Leaving the Field: An Idiosyncratic Guide to Reinvention I

Part 1: Two Years a Knowledge Broker

Leaving the Field: An Idiosyncratic Guide to Reinvention

Part 1: Two Years a Knowledge Broker

“Luck is the residue of design”, said Branch Rickey, the most innovative general manager in sport history as well as the smasher of the color line by adding Jackie Robinson to the Brooklyn Dodgers baseball team. His teams also won three World Series, which suggests that he knew something about both luck and design. His conclusion above has long been my favorite quote in part because I have been exceedingly lucky in my career and my wider life, and in part because it serves as an admonition never to rely on luck alone. My favorite blogger, RJ Keefe, noted a few years ago that “The key to success is being prepared to take advantage of very good luck — being prepared, that is, for very good luck that, in the manner of luck, may never come along.”

My very good luck has come along many times and as I aged my ability to prepare for it improved. Thus, at the previous shift in my ETS career (not the last overall career shift certainly because I am using this series of short essays to introduce the next reinvention), my current boss Ida Lawrence, the brilliant Senior Vice President of R&D and my previous boss Yvette Donado, then the perspicacious Chief Administrative Officer, allowed me to craft a part-time job that would add value to the organization while also fitting my talents and interests. They even let me name it: knowledge broker. That’s some kind of luck.

And in the ensuing two years, I’ve gotten to produce a video series associated with a book about ETS’s history in educational measurement edited by Randy Bennett, which has now been downloaded almost 225,000 times. Ida gave me the plum assignments of interviewing about 30 colleagues to produce an in-depth look at challenges in contemporary assessment, facilitating the group decision-making around coordination of three different units to do the extraordinarily important work of making sure that ETS assessments are accessible, and conducting investigations related to blended learning, user characteristics, and how learners interact with formative assessments, otherwise known as assessment for learning. My own assessment is that these opportunities allowed me to continue learning, which hones the mind to perform important mental tasks like the New York Times crossword puzzle — but only up to Thursday.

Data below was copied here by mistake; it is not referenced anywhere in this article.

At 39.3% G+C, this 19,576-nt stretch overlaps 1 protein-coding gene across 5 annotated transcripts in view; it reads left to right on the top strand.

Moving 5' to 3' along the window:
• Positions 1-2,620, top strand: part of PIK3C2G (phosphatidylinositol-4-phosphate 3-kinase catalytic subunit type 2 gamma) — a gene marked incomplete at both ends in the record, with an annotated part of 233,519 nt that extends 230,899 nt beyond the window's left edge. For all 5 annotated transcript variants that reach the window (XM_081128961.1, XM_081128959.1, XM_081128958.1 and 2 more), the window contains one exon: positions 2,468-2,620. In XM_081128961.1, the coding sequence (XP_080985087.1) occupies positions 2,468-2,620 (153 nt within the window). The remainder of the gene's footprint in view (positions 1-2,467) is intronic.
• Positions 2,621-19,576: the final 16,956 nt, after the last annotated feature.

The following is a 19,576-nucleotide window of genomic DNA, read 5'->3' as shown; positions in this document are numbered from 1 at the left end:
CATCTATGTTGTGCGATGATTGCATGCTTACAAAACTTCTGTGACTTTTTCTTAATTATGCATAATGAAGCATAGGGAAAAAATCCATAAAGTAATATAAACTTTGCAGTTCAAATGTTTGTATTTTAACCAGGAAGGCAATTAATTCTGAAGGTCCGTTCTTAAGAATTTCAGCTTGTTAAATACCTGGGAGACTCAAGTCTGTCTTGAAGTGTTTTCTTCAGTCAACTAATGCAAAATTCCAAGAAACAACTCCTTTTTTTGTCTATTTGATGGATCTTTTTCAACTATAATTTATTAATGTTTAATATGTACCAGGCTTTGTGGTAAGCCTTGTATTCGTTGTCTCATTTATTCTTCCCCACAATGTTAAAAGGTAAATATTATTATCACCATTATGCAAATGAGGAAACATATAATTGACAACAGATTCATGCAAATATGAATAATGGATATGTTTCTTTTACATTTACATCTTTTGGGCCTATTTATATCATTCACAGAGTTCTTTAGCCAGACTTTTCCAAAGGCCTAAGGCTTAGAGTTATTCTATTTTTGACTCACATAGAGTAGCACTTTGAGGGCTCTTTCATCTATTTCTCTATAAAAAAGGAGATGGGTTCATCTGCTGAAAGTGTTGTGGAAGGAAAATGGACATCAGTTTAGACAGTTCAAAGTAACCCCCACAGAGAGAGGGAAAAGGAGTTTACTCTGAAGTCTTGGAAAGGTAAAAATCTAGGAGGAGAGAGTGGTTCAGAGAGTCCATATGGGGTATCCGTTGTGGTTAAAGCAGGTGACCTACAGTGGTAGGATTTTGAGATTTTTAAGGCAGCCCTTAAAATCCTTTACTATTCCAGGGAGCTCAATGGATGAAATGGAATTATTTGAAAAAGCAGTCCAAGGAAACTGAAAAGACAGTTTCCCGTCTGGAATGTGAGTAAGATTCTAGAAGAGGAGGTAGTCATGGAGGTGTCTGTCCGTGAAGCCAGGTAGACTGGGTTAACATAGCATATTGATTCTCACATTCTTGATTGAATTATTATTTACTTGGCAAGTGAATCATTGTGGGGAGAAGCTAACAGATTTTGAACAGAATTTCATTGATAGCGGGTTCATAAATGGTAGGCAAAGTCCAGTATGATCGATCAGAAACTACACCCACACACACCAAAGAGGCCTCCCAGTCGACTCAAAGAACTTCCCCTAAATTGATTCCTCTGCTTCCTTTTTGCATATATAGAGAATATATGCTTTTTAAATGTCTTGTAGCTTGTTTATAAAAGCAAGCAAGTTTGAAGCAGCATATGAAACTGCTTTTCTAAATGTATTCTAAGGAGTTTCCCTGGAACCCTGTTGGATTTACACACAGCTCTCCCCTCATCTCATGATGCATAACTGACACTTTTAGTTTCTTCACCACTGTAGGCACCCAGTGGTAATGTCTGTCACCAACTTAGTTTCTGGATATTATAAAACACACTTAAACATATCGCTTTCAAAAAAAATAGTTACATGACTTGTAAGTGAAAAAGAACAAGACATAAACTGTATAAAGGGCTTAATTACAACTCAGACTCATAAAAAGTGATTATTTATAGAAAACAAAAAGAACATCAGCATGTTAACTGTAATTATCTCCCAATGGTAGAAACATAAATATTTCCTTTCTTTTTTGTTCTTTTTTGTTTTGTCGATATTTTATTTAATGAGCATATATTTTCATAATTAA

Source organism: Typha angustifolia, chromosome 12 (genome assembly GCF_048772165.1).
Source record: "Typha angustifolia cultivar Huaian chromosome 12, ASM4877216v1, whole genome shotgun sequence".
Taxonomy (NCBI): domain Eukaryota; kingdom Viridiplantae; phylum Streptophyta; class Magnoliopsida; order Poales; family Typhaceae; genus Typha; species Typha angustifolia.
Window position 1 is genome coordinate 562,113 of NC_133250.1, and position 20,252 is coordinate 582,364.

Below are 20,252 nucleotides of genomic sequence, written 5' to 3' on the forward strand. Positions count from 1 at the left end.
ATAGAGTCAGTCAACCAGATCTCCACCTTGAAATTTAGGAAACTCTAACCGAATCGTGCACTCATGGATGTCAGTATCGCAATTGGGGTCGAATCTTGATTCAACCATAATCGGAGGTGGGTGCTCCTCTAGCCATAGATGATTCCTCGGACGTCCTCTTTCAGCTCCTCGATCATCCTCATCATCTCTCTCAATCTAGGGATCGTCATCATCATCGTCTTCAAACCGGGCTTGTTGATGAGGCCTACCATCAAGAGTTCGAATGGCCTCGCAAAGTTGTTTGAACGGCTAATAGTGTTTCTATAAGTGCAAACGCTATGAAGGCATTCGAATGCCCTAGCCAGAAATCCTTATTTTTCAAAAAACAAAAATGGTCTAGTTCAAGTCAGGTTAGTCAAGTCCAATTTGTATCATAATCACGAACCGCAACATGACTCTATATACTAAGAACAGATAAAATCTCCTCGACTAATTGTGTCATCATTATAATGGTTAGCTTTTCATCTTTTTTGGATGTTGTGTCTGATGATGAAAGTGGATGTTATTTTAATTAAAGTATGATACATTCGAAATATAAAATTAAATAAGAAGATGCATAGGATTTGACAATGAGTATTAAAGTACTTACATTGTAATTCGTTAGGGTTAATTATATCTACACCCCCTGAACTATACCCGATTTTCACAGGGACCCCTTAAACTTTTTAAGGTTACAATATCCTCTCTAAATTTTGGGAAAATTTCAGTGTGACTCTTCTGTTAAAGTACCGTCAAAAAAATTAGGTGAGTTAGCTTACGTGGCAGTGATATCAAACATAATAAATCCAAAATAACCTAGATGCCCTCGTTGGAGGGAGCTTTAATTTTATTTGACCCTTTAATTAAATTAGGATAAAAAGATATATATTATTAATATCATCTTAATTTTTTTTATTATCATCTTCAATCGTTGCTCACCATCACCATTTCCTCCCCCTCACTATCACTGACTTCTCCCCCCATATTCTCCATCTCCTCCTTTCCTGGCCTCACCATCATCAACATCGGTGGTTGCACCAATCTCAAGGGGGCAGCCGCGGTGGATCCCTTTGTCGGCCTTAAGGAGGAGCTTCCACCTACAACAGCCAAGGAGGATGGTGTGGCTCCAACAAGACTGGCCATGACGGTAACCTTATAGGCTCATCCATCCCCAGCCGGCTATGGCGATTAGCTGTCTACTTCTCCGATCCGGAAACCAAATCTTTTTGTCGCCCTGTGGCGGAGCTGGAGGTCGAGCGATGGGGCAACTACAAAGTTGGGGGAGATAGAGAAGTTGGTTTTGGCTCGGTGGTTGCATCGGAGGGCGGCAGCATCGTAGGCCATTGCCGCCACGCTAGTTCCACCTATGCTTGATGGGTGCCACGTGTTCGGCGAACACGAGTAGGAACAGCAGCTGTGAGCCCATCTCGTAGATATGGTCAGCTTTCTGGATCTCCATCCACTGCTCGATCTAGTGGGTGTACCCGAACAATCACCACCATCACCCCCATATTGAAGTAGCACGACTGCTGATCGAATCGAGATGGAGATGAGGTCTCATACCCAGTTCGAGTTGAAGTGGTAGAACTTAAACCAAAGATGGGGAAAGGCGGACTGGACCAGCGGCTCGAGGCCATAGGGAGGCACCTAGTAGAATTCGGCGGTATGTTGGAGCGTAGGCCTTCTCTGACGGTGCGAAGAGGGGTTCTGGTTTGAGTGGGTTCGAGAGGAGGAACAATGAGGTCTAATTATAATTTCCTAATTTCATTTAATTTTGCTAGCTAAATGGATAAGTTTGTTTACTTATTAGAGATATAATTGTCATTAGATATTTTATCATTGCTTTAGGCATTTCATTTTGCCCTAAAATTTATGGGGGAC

With my colleague Angela Pagliaro (soon moving over to a new knowledge management position in another company) we created a compendium of information about domain modeling: something that amazingly didn’t exist. I became a journal reviewer for the first time and that put me in contact with powerful and important work from colleagues like Too Big to Fail: Millennials on the Edge by colleagues Anita Sands, Madeline Goodman, and Irwin Kirsch. My previous 15 years as a Chief Learning Officer put me in a good position to brief researchers about the worlds of graduate school and workplace assessment. Experience in trying to foster new product development allowed me to make connections between R&D and inventive new companies like Nomadic, Orai, and Learnship. My work was not confined to those researchers with whom I was already familiar like Joanna Gorin, Malcolm Bauer and Diego Zapata-Rivera, Steve Robbins, Michelle LaMar, Tanner Jackson, Keelan Evanini, Bob Mislevy, and Larry Stricker. I got to spend time looking at the work of newer yet dynamic colleagues like Michelle Martin-Raugh, Kevin Williams, Maria Elena Oliveri, Jessica Andrews Todd, Steph Peters.